Sky Soldiers splash down in exhilarating lake jump
Stars and Stripes July 31, 2022
VICENZA, Italy — The Army is rarely this fun.
But there they were, 68 paratroopers with the 173rd Airborne Brigade, jumping from the back of C-130J Hercules at 1,250 feet of alpine airspace on a sunny summer day into the blue water of Lake Constance.
“It was almost like standing on the edge of the world,” said Sgt. Shannon O’Gara, behavioral health non-commissioned officer in charge with the brigade’s 173rd Support Battalion, in a phone call after the jump. “It was so quiet. You see the beautiful lake, the mountains, the town... It was one of the most amazing things I could ever have imagined.”
The Friday jump into the lake that lies between Germany, Switzerland and Austria, after an invitation from the German 26th (Saarland) Airborne Brigade, provided the paratroopers more than their first - and perhaps only- water jump. It was also, for most, the first time exiting the back of an aircraft that gave them minutes to view the scene below, something they don’t get with usual side-door exits. And, as their jumpmasters were German, it provided them with the coveted German Parachutist Badge.
But the pleasure of the jump was paramount, said Lt. Col. Tony Newman, commander of the 173rd Brigade Support Battalion. Newman, coming up on his 19th year as a soldier, was on his 61st jump. He said he’d never experienced anything like it. It was his first water jump- and the best jump ever.
“It allowed our troops to hang in awe of the view - Austria, Switzerland, the mountains, towns,” he said. “Then all you see is crystal clear water, sailboats, spectators watching you float down.
“It was surreal,” he said.
He said he “plopped” into the water with the same velocity of a kid jumping off a 10-foot roof or after a bounce on a diving board — a far softer landing than often occurs in regular jumps. And the water temperature? Unexpectedly balmy — ”like a summer swimming pool,” Newman said.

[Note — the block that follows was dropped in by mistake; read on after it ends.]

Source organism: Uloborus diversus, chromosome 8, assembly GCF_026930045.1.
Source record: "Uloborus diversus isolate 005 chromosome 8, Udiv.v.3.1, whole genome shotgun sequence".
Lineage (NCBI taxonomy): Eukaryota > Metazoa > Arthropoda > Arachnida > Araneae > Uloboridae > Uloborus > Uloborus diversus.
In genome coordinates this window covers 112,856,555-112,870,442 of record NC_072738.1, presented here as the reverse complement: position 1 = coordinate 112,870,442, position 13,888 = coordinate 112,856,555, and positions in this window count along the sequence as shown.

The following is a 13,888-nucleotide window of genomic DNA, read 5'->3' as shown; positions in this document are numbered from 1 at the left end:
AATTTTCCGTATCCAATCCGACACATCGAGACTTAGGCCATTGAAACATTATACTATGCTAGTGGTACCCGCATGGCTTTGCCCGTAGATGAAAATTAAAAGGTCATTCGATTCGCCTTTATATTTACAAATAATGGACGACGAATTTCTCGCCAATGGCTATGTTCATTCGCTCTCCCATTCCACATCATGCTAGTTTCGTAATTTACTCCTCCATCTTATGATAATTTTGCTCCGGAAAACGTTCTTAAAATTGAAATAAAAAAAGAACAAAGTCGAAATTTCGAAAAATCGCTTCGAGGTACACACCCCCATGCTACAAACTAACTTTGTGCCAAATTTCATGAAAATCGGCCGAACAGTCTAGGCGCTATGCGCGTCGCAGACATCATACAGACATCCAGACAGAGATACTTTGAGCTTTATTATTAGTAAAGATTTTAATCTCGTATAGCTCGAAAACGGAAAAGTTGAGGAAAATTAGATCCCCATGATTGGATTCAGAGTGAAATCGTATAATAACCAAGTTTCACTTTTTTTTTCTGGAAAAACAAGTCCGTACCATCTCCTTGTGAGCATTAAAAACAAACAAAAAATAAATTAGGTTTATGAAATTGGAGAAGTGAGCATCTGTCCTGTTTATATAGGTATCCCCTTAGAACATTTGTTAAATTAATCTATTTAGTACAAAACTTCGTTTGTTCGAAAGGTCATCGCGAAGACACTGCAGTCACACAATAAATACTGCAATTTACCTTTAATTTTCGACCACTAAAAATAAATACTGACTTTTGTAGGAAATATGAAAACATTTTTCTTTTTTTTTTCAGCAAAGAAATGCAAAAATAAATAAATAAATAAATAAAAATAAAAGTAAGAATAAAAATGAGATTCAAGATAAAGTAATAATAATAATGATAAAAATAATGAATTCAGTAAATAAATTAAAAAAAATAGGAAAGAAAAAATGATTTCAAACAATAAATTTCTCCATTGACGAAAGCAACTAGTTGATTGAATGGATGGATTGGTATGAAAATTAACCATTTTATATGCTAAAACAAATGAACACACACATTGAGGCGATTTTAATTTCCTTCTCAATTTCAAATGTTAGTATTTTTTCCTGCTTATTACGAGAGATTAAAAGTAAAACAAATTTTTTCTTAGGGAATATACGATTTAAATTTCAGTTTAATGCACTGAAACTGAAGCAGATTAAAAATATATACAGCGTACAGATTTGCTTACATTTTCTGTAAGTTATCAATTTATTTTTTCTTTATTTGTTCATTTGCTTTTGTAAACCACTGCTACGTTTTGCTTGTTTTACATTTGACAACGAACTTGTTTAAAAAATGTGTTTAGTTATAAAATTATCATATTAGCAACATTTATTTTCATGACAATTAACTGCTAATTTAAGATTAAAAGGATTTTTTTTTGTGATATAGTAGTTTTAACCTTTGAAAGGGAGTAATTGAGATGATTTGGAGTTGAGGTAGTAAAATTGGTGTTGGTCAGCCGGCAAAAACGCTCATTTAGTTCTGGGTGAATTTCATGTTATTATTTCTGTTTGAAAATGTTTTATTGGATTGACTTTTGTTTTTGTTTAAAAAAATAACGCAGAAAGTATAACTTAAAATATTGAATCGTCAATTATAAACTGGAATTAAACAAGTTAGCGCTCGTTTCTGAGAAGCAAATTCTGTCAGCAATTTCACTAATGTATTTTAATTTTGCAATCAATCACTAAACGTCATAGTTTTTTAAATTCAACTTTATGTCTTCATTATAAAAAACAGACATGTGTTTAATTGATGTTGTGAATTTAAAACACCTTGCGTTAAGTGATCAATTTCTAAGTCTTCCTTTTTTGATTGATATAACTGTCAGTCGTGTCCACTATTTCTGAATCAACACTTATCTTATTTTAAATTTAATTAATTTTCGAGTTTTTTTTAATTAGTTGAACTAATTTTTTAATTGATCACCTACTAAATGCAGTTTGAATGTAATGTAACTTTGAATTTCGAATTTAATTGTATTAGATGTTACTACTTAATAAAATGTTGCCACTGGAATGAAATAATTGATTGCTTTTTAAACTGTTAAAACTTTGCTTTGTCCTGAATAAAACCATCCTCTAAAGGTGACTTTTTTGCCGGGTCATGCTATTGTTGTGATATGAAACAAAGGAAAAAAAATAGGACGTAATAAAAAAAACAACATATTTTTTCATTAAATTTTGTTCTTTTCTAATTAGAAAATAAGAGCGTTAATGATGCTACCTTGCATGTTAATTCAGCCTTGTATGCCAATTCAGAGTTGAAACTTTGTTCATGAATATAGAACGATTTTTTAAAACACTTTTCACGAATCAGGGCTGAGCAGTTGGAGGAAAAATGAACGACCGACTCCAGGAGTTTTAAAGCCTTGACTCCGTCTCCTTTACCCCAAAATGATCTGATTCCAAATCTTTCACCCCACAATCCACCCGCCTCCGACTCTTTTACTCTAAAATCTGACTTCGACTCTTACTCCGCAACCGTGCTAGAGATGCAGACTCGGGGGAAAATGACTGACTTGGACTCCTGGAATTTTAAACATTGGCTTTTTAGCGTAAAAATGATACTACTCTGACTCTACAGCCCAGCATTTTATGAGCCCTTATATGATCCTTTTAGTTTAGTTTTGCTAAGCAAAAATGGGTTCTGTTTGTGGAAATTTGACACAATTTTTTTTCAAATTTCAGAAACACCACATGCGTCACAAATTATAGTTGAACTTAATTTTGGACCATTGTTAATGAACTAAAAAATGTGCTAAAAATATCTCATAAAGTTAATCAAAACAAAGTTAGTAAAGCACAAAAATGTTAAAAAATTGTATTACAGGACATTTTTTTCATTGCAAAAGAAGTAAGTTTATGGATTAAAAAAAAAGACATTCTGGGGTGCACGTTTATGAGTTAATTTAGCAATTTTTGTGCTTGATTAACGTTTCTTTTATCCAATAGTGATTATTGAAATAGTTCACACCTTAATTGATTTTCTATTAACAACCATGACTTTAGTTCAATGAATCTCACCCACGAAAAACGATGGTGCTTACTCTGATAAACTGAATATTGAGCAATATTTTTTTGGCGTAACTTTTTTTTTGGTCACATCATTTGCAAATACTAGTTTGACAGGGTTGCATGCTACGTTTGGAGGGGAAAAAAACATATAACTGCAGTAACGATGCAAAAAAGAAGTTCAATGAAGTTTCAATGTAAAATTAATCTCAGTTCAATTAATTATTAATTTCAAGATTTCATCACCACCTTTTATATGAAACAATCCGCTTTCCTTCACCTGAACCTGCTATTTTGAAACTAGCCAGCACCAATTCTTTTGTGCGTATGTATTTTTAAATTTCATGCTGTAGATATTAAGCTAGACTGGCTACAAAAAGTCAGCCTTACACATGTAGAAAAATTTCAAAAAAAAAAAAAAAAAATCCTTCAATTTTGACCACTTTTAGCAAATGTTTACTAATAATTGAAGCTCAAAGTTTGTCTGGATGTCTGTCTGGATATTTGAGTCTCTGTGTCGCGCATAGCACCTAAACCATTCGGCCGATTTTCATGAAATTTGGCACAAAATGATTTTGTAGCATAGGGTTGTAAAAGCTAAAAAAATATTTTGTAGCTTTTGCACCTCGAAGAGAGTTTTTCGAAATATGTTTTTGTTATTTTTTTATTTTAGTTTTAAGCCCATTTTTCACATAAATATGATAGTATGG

The troops were required beforehand to undergo “wet silk training” in a swimming pool and show that they could swim 25 meters, 10 underwater, followed by a 10-minute tread. The training also included swimming underneath a parachute. Of 150 paratroopers who tried, “surprisingly,” 135 passed, Newman said. “We’re in the Army, not the Navy,” he said.
None of the paratroopers, all wearing life vests, encountered any difficulties in the water, Newman said. As each grouping of 10 troops jumped, German engineers in Zodiac boats would race out to the presumed landing spots — one boat per jumper — to ensure no one was caught under their canopy.
Originally, 75 paratroopers were to jump. But a thunderstorm blew in, scuttling the turns of seven soldiers. “They were disappointed,” Newman said.
He told them he’d try to arrange another water jump next spring.
The experience was excellent for morale, Newman said, and would inspire young leaders. Reading troops’ social media comments about the joys of the jump had left him “a little euphoric,” he said.
“Our troops deserve to have fun in the Army,” Newman said. “It’s to give them moments they can always remember. Our troops will talk about this for the rest of their lives.”